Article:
In 2004, the U.S. economy will recoup the more than 2.3 million jobs lost between
2001 and 2003, according to a report released by the U.S. Conference of Mayors.
However, the report found that the jobs will have lower wages than the jobs lost during the economic downturn.
"While we recognize that jobs are coming back, we remain concerned that
we're gaining back lower paying jobs," says Kwame M. Kilpatrick, mayor
of Detroit. "Contrary to popular belief, it is not the economy of the 50
states that drives the national economy. It is the 319 metro economies--made
up of cities--that are the strength of this nation. As mayors, the issue of
lower wage jobs is something we must analyze, because in the long run, wages
determine a person's ability to buy a home, pay credit card bills, college tuition,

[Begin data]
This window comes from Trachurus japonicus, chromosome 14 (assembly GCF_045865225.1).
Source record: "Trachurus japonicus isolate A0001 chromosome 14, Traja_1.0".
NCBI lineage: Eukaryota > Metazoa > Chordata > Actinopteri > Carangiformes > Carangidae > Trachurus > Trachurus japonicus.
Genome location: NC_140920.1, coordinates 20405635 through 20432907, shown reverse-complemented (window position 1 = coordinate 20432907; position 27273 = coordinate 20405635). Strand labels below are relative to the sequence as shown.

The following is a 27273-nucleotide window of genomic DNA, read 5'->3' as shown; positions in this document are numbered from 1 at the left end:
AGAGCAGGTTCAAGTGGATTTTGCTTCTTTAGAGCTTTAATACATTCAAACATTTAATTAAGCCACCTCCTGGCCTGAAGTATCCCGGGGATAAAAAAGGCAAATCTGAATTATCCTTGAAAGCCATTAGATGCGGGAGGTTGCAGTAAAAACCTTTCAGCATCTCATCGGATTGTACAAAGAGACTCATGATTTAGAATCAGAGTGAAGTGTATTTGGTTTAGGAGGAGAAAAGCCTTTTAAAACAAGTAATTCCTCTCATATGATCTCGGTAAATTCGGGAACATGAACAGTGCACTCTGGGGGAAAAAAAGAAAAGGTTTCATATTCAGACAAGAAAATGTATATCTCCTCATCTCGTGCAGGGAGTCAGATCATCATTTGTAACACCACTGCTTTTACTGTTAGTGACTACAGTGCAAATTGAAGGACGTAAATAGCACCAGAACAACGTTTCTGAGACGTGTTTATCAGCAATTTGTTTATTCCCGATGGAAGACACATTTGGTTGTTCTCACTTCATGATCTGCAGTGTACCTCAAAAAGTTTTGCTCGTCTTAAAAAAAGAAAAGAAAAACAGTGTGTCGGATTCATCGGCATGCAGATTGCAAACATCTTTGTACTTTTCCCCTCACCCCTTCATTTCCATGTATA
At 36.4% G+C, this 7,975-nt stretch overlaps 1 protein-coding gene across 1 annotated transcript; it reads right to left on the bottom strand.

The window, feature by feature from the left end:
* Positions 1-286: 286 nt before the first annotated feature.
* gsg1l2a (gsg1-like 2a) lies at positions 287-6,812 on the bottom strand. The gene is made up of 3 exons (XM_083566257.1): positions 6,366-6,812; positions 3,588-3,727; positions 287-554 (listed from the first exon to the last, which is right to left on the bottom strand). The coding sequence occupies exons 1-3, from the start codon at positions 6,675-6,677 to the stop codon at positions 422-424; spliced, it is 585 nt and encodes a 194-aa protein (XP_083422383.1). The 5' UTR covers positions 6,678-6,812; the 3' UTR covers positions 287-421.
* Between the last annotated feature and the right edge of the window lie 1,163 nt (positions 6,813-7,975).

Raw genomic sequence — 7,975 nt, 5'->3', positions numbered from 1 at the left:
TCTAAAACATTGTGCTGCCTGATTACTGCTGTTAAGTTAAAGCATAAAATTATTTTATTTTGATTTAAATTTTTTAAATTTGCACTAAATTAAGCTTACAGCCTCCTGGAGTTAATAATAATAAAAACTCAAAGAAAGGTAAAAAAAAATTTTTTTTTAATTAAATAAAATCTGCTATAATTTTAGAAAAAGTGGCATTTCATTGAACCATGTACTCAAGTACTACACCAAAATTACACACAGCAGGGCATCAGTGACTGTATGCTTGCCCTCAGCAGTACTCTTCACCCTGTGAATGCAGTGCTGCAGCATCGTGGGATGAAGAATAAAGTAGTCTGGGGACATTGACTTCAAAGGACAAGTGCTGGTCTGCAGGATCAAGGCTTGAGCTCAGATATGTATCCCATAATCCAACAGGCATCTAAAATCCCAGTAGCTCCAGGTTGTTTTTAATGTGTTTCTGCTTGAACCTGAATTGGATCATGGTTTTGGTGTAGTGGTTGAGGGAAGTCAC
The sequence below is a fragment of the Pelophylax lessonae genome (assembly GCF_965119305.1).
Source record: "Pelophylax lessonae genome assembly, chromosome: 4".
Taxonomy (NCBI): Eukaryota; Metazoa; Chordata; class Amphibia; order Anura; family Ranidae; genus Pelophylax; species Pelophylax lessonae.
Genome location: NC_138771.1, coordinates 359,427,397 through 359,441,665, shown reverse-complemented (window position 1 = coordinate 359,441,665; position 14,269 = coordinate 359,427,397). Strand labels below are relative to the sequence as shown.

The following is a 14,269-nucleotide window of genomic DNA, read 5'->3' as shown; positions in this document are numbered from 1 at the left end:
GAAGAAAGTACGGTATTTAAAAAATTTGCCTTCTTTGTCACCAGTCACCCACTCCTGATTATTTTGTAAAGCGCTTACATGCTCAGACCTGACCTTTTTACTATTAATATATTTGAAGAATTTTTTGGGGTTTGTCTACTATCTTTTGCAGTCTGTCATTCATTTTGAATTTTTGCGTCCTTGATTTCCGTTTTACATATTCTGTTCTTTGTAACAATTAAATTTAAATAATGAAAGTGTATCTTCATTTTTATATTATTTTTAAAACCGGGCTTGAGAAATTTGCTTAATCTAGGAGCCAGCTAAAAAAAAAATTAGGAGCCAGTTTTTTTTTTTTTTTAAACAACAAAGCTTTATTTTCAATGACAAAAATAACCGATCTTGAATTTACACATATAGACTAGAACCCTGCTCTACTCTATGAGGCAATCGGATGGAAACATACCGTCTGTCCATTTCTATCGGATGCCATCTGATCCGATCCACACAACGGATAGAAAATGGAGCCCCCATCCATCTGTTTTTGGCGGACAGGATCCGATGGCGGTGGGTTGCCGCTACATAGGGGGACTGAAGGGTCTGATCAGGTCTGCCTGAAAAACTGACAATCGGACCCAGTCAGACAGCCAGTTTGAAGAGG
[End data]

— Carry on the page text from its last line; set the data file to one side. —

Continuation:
and child care."
The report predicts that the average wage of new jobs created during the 2004-2005
period will be $35,855, which is significantly lower than the $43,629 average
wage of those jobs lost between 2001 and 2003, resulting in a wage gap of 18
While most of the the job losses between 2001 and 2003 were in manufacturing,
most of the predicted gains will be in the sectors of administration and support,
health care and social assistance, and accommodations and food, according to
Global Insight, Inc. conducted the study for the conference.